HOUSTON Across the country today, more than 30,000 medical students found out where they will serve their residency in an annual ritual known as Match Day.

In the Texas Medical Center, 240 future doctors posed for photos, laughedand celebrated with their families.

But Nate Avila s family was brought to tears by his journey.

I m not like crying because I m sad. You know, it s just... I just so wish they could have seen it because their lives were like a million times harder than mine, Avila said.

He was talking about his dad, who died of cancer in 2006. A brother, John, died of cancer in 2010.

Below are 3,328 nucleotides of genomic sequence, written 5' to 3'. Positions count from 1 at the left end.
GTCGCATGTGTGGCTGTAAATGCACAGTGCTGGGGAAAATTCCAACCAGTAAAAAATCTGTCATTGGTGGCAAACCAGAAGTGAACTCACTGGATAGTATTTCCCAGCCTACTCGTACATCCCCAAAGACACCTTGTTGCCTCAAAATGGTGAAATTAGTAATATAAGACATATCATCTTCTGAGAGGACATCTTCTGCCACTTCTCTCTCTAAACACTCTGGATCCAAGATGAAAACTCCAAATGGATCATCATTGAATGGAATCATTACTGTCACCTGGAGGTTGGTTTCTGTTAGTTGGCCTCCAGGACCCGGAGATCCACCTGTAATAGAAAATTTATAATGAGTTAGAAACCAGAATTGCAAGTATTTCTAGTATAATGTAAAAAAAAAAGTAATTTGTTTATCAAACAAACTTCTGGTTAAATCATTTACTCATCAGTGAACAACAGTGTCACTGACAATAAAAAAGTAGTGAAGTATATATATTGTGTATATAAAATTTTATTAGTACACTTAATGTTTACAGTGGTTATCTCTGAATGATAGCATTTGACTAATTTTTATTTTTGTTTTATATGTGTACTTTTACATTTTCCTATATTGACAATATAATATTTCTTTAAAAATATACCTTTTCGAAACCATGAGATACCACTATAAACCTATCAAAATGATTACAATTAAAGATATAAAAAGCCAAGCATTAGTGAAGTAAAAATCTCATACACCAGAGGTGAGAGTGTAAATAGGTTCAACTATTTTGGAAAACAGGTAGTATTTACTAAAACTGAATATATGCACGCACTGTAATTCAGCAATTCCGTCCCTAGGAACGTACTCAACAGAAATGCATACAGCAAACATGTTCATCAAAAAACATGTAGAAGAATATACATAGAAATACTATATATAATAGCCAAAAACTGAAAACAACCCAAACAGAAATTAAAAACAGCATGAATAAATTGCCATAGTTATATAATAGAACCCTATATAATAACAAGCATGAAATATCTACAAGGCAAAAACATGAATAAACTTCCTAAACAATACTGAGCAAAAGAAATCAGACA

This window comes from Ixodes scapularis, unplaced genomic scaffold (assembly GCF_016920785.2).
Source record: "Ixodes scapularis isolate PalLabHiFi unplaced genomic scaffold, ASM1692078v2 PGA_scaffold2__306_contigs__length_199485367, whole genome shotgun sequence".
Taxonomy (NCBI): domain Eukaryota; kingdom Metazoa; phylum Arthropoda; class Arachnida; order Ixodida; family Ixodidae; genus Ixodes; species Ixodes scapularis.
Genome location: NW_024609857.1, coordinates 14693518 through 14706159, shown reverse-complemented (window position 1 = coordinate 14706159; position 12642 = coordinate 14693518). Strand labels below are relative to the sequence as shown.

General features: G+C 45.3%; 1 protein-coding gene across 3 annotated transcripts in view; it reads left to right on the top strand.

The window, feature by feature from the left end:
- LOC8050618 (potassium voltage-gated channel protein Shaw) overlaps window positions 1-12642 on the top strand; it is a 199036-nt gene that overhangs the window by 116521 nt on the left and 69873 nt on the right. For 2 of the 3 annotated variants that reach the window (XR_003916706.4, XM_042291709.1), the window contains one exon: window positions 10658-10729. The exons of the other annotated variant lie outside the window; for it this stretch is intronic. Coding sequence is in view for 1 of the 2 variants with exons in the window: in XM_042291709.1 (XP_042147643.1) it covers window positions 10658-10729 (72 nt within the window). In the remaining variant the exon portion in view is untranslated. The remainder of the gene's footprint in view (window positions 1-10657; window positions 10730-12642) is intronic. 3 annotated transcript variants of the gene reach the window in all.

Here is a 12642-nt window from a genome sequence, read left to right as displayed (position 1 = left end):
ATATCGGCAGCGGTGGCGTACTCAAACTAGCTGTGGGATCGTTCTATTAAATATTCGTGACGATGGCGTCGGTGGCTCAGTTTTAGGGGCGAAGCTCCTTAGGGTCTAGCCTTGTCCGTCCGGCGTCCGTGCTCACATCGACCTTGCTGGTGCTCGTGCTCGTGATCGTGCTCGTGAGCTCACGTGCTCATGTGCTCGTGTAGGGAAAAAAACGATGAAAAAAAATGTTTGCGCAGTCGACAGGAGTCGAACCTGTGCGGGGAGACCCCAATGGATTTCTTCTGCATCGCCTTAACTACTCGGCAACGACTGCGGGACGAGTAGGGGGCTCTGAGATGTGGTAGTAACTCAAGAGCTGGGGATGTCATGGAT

So Nate, one of 10 children in a family that was sometimes homeless, got a tennis scholarship to college so he could be a doctor and help people like the ones he lost.

And that was part of it. I saw these people really are angels they really are helping us, Avila said. I wanted to do that. I saw that and I wanted that.

When Avila, 28, received his Match Day envelope, he told his 7-month-old son, Look JJ, this is for you buddy!

While other students celebrated internship assignments all across the country, Avila smiled and raised a fist in the air.

UT! he yelled. Staying home. Staying here where I belong.

And so the boy, who dreamed of being a doctor in Houston, is staying here.

The next tears came from his mom.

I know John would be so proud of you, she said. I know he would be so proud of you, so proud of you.

This is what s right for me. This is what s right for me. Yeah, said Dr. Avila.

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